Novel Growth Pattern Classification Predictive of Outcome in Non-small Cell Lung Cancer
• Researchers divided tumors into three types of growth patterns.
• Independent predictive value for survival found in these patients.
• This is useful in patients undergoing operations.
CORONADO, Calif. — Classifying non-small cell lung tumors by growth patterns had a strong predictive value for measures of survival.
Growth pattern refers to the tumor growth in relation to normal lung tissue and blood vessels within the tumor; tumors need these blood vessels to survive and scientists have been studying these patterns in an effort to individualize therapy.
In data presented at the AACR-IASLC Joint Conference on Molecular Origins of Lung Cancer, researchers classified tumors into three growth patterns: destructive, alveolar and papillary. In destructive patterns, the tumor makes its own microenvironment for further growth. In the alveolar pattern, the tumor uses the microenvironment of the lung to grow, and in the papillary pattern the normal lung tissue is preserved in the presence of a new microenvironment.
Peyman Sardari Nia, M.D., Ph.D., a postdoctoral fellow at the University of Antwerp in Belgium, and colleagues tested this classification to see if they had prognostic value in patients with non-small cell lung cancer.
“The current management, treatment and prognosis of lung cancer is treatment based on tumor-node-metastasis staging,” said Sardari Nia. “Unfortunately, tumor node metastasis does not account for survival differences in the same stage and does not provide information about the biology of the tumor.”
For this study, Sardari Nia and colleagues enrolled 432 patients who had a complete resection for primary non-small cell lung cancer. The researchers followed the patients for about 50 months. According to the classifications outlined, 71.1 percent had a destructive growth pattern, 13.9 percent had a papillary growth pattern and 15 percent had an alveolar growth pattern.
These growth patterns were independent predictors for overall survival, disease-specific survival and disease-free survival.
Patients with an alveolar growth pattern had a 52 percent greater chance of a poor prognosis for overall survival and a nearly two-fold increased risk for poorer disease-specific survival and for disease-free survival.
“This biological classification provides explanations for survival differences at the same disease stage,” said Sardari Nia. “Additionally, these growth patterns represent distinct biologic subtypes implying that different growth patterns might respond differently to the pallet of treatment modalities, paving the way for individualization of the patient’s treatment.”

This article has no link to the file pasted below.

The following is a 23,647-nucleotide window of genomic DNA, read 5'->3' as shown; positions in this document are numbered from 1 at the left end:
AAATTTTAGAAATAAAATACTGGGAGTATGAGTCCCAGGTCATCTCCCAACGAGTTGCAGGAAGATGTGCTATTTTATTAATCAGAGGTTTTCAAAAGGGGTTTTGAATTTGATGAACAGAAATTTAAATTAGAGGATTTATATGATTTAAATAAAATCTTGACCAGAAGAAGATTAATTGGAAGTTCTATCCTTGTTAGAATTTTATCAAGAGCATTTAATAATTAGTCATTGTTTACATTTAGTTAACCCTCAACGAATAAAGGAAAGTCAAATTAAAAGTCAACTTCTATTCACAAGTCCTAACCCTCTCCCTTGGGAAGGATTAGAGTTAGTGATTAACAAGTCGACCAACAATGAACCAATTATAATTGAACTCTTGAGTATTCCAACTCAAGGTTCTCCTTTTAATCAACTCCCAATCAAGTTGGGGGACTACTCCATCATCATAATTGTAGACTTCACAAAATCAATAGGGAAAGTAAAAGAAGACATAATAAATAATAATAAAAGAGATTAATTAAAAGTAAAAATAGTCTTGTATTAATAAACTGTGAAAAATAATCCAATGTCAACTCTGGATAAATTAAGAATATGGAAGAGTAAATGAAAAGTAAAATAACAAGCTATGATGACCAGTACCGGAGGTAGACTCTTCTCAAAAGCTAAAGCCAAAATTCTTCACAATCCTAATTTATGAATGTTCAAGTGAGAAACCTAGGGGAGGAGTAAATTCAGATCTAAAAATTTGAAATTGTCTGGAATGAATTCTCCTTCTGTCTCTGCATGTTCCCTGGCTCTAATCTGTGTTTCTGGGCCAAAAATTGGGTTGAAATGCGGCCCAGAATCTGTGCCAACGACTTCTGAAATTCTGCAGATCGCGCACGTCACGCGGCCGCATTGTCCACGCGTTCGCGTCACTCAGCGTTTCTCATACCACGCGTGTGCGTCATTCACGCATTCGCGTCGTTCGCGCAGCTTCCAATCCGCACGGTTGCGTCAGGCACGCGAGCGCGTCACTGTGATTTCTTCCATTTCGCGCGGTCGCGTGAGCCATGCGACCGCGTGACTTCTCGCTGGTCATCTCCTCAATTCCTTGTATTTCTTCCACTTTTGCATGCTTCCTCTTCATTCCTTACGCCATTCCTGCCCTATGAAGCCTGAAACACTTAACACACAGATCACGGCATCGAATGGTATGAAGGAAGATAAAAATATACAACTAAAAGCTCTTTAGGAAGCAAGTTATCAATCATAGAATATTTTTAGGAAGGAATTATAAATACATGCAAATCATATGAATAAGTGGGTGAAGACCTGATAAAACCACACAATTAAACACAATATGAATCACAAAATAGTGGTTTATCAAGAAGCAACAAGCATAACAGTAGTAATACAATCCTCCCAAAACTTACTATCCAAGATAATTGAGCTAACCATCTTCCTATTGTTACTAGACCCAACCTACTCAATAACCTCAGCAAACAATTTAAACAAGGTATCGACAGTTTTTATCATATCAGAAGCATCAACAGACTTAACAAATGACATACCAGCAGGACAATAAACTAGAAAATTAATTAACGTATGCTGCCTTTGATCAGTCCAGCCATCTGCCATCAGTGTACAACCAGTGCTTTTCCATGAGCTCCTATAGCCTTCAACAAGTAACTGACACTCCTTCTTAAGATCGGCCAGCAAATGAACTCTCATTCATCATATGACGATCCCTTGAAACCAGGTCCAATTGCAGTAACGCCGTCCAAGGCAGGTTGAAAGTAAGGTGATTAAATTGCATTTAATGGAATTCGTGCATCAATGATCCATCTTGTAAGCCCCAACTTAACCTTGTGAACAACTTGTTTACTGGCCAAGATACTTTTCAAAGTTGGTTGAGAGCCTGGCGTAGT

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The mission of the American Association for Cancer Research is to prevent and cure cancer. Founded in 1907, the AACR is the world’s oldest and largest professional organization dedicated to advancing cancer research. The membership includes 30,000 basic, translational and clinical researchers; health care professionals; and cancer survivors and advocates in the United States and nearly 90 other countries. The AACR marshals the full spectrum of expertise from the cancer community to accelerate progress in the prevention, diagnosis and treatment of cancer through high-quality scientific and educational programs. It funds innovative, meritorious research grants, research fellowship and career development awards. The AACR Annual Meeting attracts more than 16,000 participants who share the latest discoveries and developments in the field. Special conferences throughout the year present novel data across a wide variety of topics in cancer research, treatment and patient care. The AACR publishes six major peer-reviewed journals: Cancer Research; Clinical Cancer Research; Molecular Cancer Therapeutics; Molecular Cancer Research; Cancer Epidemiology, Biomarkers & Prevention; and Cancer Prevention Research. The AACR also publishes CR, a magazine for cancer survivors and their families, patient advocates, physicians and scientists. CR provides a forum for sharing essential, evidence-based information and perspectives on progress in cancer research, survivorship and advocacy.
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